In the airline world we take certain luxuries for granted. These luxuries include many safety devices: autopilots, EGPWS and TCAS to name a few. As good as these things are, they are nothing compared to the safety benefits of a good toilet.
Distraction, for a pilot, can be deadly. Some distractions can be tamed by a simple act of will but others, with a physiological component, are more difficult to bear. Take a full bladder, for example. In such a precarious state any one us will have our serenity disturbed.
Enter, therefore, the humble aircraft toilet. A simple technological solution to an age-old problem, the inflight toilet relieves the pilot, crew and passengers of stress. Be they number one or number two, these are stresses that no aviator needs.
The aircraft toilet, despite its importance, is one of the least documented devices in aviation. You will rarely see it discussed in the press (unless the subject of a new fee); it is rarely mentioned in historical documents, and you will never see it in old Hollywood movies.
While not always taken for granted — who hasn’t cursed as we await our turn, or breathed a sigh of relief when our turn arrives? — the aircraft toilet is an unheralded hero of aircraft safety. The modern vacuum toilet is a masterpiece of aviation engineering and design.
Vacuum toilets, as found on modern airliners, are a relatively recent invention. Patented in 1975 by toilet visionary James Kemper, the vacuum toilet was first installed by Boeing in 1982.
These fancy devices use a little liquid, and a vacuum sucking to clear the bowl of debris. This process is aided by a hi-tech non-stick coating on the inside of the bowl, similar to that found on your favourite frypan. The added benefit of the vacuum suck is the removal of nasty vapours.
There has been some speculation that such toilets are dangerous, with the potential for sucking out your innards if you flush while seated, but this speculation has been debunked by a comprehensive scientific study (Mythbusters etal., 2006).
While Boeing were the first major manufacturer to incorporate vacuum toilets, Airbus now also use them. It is clear that these manufacturers are aware of the important safety implications of the device; the “Bladder Evac” ECAM checklist, for example, details how to perform this vital stress-relieving function.
Before the vacuum toilet was invented airliner toilets generally used large quantities of blue liquid, circulated by electric pumps. These toilets and their liquid were heavy, maintenance intensive, and not without risk. For example, from time to time this liquid would leak out of the aircraft and freeze into a large and very unpleasant ice block on the outside of the plane. This ice block would then partially melt and break off as the aircraft descended into warmer air. The resulting blue ice stories became a favourite of the press — a giant wee-slushie smashing through a lounge room roof had all the elements of good news.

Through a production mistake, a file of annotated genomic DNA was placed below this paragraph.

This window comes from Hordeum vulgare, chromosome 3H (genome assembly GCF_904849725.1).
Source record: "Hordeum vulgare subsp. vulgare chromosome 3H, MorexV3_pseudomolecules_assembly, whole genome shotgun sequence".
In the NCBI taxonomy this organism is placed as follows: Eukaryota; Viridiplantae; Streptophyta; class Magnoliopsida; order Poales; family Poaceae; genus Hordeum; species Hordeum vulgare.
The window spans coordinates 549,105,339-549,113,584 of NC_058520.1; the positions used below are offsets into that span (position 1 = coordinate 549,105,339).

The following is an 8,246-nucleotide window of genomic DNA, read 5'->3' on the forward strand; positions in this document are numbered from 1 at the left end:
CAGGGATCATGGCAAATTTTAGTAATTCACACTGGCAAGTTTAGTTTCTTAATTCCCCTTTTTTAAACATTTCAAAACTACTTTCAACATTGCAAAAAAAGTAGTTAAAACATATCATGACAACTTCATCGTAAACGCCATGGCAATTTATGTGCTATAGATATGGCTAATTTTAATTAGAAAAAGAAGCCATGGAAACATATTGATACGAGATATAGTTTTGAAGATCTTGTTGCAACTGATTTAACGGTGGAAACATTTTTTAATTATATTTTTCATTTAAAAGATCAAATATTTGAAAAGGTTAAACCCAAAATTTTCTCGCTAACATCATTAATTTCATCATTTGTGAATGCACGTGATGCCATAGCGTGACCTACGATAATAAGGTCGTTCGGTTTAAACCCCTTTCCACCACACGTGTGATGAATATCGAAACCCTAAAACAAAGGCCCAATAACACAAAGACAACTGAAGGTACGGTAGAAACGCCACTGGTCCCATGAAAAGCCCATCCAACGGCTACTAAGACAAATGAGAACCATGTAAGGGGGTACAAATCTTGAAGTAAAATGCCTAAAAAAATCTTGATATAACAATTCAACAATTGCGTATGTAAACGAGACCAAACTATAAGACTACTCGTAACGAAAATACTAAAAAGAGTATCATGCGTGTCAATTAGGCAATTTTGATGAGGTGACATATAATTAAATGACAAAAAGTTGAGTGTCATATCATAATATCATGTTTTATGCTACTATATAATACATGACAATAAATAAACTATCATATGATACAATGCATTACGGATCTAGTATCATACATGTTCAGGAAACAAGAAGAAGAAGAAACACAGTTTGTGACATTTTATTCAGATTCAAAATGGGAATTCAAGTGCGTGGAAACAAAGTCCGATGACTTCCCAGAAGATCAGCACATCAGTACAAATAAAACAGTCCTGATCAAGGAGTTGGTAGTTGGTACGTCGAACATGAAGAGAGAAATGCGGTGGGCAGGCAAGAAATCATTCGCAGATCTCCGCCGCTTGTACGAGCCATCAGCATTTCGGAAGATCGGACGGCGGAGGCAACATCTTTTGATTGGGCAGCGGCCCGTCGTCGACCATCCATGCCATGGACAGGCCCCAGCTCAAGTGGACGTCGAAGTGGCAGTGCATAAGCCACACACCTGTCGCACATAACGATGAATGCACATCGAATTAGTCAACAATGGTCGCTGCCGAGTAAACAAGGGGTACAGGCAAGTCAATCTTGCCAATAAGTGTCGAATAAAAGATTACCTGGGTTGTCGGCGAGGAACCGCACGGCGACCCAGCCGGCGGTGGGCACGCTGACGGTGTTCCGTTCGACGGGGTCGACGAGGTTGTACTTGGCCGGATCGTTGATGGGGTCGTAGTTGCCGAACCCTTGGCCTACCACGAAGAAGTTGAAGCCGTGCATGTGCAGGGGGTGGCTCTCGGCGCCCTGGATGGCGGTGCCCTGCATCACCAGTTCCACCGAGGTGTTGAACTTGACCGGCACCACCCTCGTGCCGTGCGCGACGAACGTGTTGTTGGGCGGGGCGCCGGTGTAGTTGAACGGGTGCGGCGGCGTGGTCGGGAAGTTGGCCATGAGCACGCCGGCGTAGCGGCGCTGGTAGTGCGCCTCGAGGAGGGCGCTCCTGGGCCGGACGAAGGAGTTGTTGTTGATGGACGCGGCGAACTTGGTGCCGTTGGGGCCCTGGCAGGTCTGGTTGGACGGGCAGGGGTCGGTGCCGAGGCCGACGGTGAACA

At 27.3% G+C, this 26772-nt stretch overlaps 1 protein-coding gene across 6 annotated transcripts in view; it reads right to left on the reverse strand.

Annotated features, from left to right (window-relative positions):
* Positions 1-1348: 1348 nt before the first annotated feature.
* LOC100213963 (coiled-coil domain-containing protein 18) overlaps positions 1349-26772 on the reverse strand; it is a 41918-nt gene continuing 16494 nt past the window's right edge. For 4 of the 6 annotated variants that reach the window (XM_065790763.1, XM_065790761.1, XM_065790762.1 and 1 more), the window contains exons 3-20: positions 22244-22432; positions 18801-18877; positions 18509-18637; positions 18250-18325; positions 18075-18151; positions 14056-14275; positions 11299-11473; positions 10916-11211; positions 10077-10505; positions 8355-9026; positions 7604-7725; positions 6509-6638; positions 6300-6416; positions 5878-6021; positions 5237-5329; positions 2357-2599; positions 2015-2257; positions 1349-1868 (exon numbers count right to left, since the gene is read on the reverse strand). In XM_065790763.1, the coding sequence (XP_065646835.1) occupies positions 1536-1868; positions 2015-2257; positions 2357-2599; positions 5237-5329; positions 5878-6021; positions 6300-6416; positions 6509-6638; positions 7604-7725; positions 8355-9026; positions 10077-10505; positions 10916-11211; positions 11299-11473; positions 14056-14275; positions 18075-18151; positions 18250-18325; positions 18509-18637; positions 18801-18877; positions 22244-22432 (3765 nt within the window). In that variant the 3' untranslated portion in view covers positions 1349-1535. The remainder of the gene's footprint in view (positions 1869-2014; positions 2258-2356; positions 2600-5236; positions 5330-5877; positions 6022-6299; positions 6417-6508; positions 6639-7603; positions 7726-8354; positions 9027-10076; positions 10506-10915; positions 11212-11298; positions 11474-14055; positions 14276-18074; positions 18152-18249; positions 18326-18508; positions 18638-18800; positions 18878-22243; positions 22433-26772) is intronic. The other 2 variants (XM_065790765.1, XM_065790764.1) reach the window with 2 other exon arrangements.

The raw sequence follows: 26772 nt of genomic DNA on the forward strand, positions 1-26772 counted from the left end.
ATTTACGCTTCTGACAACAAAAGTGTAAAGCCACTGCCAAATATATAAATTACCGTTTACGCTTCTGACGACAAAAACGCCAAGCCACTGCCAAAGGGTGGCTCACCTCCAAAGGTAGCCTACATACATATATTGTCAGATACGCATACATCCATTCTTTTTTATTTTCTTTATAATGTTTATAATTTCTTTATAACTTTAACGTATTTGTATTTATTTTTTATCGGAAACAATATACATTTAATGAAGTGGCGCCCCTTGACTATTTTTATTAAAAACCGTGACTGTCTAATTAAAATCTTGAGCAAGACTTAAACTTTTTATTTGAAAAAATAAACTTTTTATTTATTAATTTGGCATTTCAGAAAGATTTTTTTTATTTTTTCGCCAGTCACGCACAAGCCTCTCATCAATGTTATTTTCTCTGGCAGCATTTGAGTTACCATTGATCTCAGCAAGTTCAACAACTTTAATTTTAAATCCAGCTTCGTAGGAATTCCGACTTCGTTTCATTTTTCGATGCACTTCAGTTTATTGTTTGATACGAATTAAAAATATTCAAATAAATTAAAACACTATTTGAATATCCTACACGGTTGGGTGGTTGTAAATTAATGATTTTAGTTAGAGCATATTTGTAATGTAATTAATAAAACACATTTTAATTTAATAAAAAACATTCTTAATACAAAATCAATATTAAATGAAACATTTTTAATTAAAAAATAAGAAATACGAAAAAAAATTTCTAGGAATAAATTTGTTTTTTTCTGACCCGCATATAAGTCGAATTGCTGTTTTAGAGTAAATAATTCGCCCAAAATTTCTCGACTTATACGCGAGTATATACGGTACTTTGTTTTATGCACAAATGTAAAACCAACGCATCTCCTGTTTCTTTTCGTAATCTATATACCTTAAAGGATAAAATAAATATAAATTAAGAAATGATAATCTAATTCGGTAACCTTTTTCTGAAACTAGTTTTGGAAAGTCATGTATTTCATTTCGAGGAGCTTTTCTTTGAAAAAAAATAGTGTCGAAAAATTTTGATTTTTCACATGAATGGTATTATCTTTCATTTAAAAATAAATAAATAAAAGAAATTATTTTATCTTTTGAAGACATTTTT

Going back further in time, before the blue liquid toilets, there is remarkably little written on the topic of “lav-tech.” We can, however, make a few assumptions…
Inflight toileting was certainly not an issue in the early days… For example, Orville Wright’s first flight lasted only 12 seconds — hardly long enough to get worked up from a bladder perspective, although one may surmise that a number two might have been on his mind.
As aviation technology progressed it was some time before the endurance of the aeroplane could outlast the endurance of the bladder. For example, in 1909 Bleriot crossed the English channel in 37 minutes, and was more concerned about getting wet from the cold seawater than from anything else. No, unless those early pioneers were old with an irritable bladder, inflight relief was not required.
Eventually, however, aircraft improved and flew longer. It is obvious that someone, somewhere, was the first person to relieve themselves in an aircraft. Who was this urinary pioneer? — history does not record. It is a reasonable presumption that bottles and tubes were involved but that information, too, is lost to time.
The years passed and aircraft continued to grow, both in endurance and passenger numbers. Other toiletry improvement were required; a bucket was installed, later improved by the addition of a lid (after a nasty experience with a full bucket and turbulence).
Why are there so few facts recorded about early aircraft toilets? Most likely it was the squeamishness of the age — “kill the hun but don’t mention number one.” The language of the day supported a pretense that such “unspeakables” did not exist, despite their fundamental necessity.
Air travel, in its early years, was the preserve of fabulously rich, demanding individuals who insisted on more than a slop bucket for their unmentionables. We do have documentary evidence that aircraft designers, knowing their market, started improving their toilet designs. For example, in this image of a Shorts Empire flying boat we can see fancy His and Hers toilets, complete with a Steward!
None of this airline toilet knowledge helps you, however, if you are in a little plane with no toilet. In this realm technological advancements have also occurred. Inventions such as disposable urine bags, incontinence nappies, and a range of solutions designed specifically for women allow for desperately needed inflight relief.
Yes, I know. None of these solutions are appealing and, perhaps, detract slightly from the glamour of flight. Tell me, then… can a full bladder ever be glamorous?
Why they don’t put toilets in little planes? A light airplane pilot may not have a fancy unspeakable for his unmentionables, but he can land in a paddock next to the nearest tree. Pretty fancy, if you ask me.